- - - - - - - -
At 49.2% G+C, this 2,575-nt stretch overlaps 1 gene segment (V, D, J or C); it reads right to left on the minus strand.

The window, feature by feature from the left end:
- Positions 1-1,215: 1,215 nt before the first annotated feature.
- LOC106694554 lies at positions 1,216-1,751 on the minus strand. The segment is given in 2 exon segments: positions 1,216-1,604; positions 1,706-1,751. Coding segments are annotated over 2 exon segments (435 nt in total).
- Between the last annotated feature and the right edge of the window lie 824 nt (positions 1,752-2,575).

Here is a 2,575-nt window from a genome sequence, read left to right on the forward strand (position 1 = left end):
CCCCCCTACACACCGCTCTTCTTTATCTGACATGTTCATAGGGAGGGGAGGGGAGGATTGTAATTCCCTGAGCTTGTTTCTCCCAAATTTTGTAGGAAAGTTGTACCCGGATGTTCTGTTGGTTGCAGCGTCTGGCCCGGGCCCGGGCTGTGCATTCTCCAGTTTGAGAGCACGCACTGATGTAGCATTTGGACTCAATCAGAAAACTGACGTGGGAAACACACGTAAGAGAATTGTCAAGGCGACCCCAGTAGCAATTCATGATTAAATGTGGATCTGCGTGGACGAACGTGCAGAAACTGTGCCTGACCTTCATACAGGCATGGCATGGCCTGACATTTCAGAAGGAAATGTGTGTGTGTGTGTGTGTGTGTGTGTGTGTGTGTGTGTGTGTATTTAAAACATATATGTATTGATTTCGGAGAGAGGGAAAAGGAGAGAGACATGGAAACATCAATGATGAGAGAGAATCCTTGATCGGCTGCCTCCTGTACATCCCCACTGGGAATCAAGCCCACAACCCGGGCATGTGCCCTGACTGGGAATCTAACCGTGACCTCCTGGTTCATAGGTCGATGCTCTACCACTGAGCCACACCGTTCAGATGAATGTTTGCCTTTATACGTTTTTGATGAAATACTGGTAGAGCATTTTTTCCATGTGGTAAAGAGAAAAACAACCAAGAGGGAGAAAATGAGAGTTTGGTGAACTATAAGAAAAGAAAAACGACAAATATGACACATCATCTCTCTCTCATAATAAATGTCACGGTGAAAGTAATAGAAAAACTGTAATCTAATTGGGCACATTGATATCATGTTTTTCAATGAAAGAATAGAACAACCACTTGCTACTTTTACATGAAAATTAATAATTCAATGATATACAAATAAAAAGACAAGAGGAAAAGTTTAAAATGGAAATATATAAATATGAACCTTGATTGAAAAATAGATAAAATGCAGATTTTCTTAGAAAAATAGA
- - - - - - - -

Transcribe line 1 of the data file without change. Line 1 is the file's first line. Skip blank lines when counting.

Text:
At 49.2% G+C, this 2,575-nt stretch overlaps 1 gene segment (V, D, J or C); it reads right to left on the minus strand.